What makes Kelbaugh work well on television, Stahley said, is his ability to speak confidently and quickly about items he’s evaluating and that he brings “his own engagement and respect for the people and the acts of heroism” behind the historic artifacts.
When he started working with Maryland Public Television, the only thing that really felt new was “getting used to doing it in front of the camera.”
When considering items for television appearances, Kelbaugh said he looks at two factors: the potential monetary value of the item and the educational value of discussing it.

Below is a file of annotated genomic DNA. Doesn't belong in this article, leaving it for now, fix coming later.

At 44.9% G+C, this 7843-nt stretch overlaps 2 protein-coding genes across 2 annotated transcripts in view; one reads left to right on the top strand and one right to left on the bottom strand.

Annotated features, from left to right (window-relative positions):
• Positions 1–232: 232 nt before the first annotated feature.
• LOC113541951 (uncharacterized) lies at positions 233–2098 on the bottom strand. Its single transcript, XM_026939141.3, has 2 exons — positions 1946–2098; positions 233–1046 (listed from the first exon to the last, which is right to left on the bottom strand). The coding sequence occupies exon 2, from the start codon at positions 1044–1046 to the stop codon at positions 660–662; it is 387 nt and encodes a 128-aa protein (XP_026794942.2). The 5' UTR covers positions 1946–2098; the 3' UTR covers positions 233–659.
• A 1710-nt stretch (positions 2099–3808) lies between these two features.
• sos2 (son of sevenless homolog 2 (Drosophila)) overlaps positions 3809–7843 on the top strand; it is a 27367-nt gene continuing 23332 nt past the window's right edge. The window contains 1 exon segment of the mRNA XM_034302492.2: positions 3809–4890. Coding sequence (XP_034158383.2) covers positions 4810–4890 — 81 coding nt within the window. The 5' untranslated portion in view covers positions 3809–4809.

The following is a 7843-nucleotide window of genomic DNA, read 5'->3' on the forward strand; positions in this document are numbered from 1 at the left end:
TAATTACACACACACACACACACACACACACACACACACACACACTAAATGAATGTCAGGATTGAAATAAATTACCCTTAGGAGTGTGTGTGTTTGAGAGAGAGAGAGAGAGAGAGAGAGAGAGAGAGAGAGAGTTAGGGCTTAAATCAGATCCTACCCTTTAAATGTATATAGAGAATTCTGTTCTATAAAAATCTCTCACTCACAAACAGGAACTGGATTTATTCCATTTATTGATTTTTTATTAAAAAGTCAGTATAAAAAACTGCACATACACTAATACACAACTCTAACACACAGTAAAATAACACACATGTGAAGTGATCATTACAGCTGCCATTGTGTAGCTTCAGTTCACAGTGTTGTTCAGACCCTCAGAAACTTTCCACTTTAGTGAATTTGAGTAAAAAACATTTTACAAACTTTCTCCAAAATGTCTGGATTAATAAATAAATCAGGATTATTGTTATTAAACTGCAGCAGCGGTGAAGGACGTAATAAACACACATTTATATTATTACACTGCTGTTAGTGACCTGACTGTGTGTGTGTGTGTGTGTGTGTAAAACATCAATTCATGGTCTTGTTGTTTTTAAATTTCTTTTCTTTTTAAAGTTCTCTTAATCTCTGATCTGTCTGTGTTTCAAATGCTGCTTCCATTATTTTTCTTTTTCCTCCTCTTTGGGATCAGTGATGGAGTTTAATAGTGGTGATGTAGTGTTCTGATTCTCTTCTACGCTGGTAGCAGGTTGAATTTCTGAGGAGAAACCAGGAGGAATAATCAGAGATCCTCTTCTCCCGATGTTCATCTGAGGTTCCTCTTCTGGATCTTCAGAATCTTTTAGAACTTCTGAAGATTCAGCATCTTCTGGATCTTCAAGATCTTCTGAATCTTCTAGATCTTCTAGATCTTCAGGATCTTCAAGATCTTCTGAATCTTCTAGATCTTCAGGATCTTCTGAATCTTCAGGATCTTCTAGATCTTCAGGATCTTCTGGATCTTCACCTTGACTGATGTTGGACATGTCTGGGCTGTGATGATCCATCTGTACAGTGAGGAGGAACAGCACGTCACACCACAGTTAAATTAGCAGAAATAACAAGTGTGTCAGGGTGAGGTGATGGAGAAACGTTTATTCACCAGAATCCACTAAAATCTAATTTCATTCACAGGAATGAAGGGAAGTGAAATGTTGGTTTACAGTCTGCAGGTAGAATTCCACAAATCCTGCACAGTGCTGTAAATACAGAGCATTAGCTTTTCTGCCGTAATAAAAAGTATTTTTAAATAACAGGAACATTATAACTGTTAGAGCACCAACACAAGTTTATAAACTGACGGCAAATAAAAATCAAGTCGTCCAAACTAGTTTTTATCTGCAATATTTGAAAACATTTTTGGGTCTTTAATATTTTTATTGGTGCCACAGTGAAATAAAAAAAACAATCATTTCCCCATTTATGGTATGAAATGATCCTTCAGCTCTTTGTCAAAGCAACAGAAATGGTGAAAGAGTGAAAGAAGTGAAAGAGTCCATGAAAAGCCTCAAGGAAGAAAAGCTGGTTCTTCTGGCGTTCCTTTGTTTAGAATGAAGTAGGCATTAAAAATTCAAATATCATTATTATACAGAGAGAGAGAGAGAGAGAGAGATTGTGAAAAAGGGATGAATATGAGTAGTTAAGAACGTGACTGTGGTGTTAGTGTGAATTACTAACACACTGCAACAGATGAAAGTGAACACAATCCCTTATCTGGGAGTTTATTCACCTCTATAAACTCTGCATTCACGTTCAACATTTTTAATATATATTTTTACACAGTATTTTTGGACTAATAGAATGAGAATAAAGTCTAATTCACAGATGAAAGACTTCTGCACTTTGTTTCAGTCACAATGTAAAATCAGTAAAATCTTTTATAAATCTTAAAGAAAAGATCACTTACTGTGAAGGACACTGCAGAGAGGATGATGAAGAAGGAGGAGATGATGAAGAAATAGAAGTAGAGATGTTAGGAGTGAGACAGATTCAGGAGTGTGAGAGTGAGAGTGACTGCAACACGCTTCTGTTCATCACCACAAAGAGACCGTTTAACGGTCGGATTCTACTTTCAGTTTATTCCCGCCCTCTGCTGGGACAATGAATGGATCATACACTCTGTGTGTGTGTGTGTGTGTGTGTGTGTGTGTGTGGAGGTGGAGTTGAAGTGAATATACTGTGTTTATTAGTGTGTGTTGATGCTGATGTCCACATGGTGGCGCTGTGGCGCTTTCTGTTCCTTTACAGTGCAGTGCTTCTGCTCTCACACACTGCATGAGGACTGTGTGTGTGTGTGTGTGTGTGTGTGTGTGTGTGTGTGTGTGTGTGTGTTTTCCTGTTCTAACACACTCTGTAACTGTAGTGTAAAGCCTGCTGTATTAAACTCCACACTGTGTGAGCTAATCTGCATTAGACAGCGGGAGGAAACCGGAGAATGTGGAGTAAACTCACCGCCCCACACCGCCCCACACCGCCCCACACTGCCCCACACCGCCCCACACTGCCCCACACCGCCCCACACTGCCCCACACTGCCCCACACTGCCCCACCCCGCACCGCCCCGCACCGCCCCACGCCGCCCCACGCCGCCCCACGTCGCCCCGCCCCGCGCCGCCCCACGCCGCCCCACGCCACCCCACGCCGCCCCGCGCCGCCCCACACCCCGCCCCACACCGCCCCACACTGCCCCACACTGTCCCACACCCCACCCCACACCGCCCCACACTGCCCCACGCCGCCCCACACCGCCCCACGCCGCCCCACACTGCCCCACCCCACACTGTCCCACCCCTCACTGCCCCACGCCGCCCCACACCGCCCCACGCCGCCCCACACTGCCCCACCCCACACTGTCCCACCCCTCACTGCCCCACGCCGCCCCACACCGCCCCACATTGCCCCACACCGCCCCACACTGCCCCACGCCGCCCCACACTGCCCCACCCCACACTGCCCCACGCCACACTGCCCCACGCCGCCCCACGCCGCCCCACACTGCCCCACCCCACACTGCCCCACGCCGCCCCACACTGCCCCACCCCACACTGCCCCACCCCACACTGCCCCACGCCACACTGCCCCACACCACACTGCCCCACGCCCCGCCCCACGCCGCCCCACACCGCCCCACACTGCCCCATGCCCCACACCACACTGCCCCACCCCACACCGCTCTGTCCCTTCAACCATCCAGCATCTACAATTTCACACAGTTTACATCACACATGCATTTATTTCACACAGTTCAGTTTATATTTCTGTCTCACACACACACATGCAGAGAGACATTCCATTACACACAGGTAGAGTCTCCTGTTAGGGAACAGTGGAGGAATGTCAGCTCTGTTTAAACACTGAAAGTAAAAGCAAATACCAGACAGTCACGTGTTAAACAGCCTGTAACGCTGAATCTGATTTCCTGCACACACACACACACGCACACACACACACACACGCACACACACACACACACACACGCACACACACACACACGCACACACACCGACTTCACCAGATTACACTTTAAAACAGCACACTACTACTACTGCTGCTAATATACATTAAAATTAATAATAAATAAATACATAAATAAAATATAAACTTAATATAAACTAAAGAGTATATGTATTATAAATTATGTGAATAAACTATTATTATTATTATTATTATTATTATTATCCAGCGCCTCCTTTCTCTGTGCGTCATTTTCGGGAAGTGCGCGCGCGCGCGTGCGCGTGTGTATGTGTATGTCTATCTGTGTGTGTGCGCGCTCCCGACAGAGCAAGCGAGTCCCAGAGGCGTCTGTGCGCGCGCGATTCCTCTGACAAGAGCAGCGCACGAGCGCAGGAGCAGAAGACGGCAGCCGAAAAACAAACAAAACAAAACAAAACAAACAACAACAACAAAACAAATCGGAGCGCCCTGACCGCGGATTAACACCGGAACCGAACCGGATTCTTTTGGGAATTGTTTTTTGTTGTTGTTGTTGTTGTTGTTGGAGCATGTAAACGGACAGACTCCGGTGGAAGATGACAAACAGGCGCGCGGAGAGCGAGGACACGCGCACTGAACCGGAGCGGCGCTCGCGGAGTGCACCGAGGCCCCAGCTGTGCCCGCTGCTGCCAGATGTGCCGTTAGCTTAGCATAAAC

Mike Hipsley, a Catonsville High School Class of 1994 graduate, said he watches Kelbaugh on the show “all the time.” Hipsley said that, as a teacher, Kelbaugh could take “dry” subjects and turn them interesting by making them more human.
“He would take it and there wasn’t a single incident where he didn’t have some kind of a personal story,” said Hipsley, of Westminster.
Part of that, he said, was bringing in historic items like letters or photographs. Hipsley said photographs from the American Civil War particularly stand out in his memory.
“He just had a way of helping students see a broader, bigger and more human picture,” Hipsley said of Kelbaugh.
Hipsley would join Kelbaugh as a teacher at Catonsville High School from 1999 until Kelbaugh retired.
“His ear was always open, he always had insights into how I could do things better,” Hispley said.